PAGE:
Cargo is busy at the calmest of times, but when I walked into the venue just before Kid Koala stepped on stage, I knew exactly how Japanese commuters feel when they get crammed into their high speed trains. Sardines have more breathing room than this. Soon after DJ Sparky had done his thang, Kid Koala stepped on the stage to huge noise from the crowd as a siren sounded out, beginning what is a rare occurance – A Kid Koala live show in the UK.
I was excited to see what he’d do, seeing as his stuff on record is a lot of fun as he scratches up and jumbles all sorts of samples. His set began with some nice twanging guitars and harmonicas but the problem which carried on throughout the set occurred almost immediately – the bass was far too loud and often covered up the scratching he was doing on stage.
Playing a sample which said “bridging the gaps”, Koala did just that, playing big swampy bluesy numbers and mixing them in with hip hop vocals before his piece de resistance – the blues mosquito. Manipulating his equipment, he made a noise that sounded like a mosquito’s buzz before changing the pitch so it sounded like it was humming the blues. It was original and cool but the music he did it over didn’t fit and it sounded a little bit out of place.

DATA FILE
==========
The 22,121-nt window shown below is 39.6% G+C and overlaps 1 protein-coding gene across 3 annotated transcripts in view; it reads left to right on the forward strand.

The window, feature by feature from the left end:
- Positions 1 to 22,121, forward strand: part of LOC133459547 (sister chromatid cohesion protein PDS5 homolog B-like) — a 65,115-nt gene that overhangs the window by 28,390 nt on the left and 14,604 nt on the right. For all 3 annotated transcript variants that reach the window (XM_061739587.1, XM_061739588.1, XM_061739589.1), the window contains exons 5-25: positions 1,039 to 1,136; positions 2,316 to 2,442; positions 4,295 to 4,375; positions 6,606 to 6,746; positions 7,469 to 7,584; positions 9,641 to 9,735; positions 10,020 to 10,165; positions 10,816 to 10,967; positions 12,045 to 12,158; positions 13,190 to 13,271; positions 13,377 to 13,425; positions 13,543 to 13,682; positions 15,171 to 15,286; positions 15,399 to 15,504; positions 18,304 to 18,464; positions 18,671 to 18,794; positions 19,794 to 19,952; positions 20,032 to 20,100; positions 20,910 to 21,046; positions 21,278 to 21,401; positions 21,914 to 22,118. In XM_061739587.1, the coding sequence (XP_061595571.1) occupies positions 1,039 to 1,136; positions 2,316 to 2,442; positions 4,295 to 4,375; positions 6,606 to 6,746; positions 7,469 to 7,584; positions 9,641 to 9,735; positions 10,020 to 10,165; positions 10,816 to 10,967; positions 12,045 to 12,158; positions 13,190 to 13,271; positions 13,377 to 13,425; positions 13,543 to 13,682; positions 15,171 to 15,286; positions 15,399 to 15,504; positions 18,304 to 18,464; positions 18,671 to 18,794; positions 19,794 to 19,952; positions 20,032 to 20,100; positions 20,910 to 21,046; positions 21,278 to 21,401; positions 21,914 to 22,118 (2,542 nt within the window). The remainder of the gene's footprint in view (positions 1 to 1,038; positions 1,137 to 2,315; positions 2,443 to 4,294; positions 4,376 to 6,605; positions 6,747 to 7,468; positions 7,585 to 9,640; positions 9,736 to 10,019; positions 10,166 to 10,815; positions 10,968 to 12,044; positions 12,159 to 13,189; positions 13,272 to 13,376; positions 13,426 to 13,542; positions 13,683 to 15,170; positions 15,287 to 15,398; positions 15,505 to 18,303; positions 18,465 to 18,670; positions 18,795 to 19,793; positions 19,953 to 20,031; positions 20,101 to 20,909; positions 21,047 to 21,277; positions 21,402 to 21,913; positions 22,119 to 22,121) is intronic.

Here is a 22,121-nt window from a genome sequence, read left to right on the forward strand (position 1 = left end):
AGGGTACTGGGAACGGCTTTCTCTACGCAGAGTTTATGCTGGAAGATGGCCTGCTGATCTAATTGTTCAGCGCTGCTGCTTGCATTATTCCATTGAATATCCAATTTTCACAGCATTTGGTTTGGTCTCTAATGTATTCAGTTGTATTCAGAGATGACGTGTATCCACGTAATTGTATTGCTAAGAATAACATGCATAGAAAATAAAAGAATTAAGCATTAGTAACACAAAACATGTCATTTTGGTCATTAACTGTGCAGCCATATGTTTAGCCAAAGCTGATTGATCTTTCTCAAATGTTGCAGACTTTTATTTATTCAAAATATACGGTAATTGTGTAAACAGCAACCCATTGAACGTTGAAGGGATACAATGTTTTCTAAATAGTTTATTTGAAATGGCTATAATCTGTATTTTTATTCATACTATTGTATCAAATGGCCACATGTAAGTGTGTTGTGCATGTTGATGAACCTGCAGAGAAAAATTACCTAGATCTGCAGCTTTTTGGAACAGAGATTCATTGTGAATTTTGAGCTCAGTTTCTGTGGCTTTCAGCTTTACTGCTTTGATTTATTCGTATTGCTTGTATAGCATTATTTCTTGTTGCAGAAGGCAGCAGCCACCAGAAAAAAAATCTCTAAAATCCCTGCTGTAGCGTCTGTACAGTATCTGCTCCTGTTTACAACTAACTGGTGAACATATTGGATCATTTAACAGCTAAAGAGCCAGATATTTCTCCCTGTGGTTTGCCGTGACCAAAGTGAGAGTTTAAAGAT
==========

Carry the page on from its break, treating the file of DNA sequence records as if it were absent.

Playing Spank Rock and De La Soul was a big crowd pleaser as was his Skanky Panky track which turned everyone in the crowd into a Jamaican, but still I felt a bit disappointed. He hardly scratched, the mixing sounded a bit lazy and as I said before, the bass blasted out a fair few of the tunes. Still, everyone else in the crowd seemed to be enjoying themselves, so it seems as though Kid Koala can still raise many smiles to many faces.